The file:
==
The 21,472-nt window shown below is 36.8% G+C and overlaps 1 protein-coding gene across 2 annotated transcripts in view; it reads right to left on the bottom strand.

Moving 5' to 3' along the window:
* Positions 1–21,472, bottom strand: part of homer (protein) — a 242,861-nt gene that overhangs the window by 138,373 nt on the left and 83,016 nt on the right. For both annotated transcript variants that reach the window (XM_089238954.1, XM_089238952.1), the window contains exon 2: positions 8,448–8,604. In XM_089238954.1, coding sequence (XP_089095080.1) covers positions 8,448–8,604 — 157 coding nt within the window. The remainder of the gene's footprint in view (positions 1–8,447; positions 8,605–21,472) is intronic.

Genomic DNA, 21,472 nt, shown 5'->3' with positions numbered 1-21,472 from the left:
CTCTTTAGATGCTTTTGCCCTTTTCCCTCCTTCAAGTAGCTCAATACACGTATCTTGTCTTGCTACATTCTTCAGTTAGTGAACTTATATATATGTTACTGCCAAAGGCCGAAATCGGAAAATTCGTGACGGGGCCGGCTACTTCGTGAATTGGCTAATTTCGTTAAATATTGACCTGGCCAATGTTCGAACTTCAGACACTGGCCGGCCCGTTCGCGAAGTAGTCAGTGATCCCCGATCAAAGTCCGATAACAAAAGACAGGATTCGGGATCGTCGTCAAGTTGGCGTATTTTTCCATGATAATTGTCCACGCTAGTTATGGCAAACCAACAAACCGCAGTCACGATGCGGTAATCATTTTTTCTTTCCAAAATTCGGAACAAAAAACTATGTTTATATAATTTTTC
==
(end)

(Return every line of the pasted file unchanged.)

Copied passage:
The 21,472-nt window shown below is 36.8% G+C and overlaps 1 protein-coding gene across 2 annotated transcripts in view; it reads right to left on the bottom strand.

Moving 5' to 3' along the window:
* Positions 1–21,472, bottom strand: part of homer (protein) — a 242,861-nt gene that overhangs the window by 138,373 nt on the left and 83,016 nt on the right. For both annotated transcript variants that reach the window (XM_089238954.1, XM_089238952.1), the window contains exon 2: positions 8,448–8,604. In XM_089238954.1, coding sequence (XP_089095080.1) covers positions 8,448–8,604 — 157 coding nt within the window. The remainder of the gene's footprint in view (positions 1–8,447; positions 8,605–21,472) is intronic.

Genomic DNA, 21,472 nt, shown 5'->3' with positions numbered 1-21,472 from the left:
CTCTTTAGATGCTTTTGCCCTTTTCCCTCCTTCAAGTAGCTCAATACACGTATCTTGTCTTGCTACATTCTTCAGTTAGTGAACTTATATATATGTTACTGCCAAAGGCCGAAATCGGAAAATTCGTGACGGGGCCGGCTACTTCGTGAATTGGCTAATTTCGTTAAATATTGACCTGGCCAATGTTCGAACTTCAGACACTGGCCGGCCCGTTCGCGAAGTAGTCAGTGATCCCCGATCAAAGTCCGATAACAAAAGACAGGATTCGGGATCGTCGTCAAGTTGGCGTATTTTTCCATGATAATTGTCCACGCTAGTTATGGCAAACCAACAAACCGCAGTCACGATGCGGTAATCATTTTTTCTTTCCAAAATTCGGAACAAAAAACTATGTTTATATAATTTTTC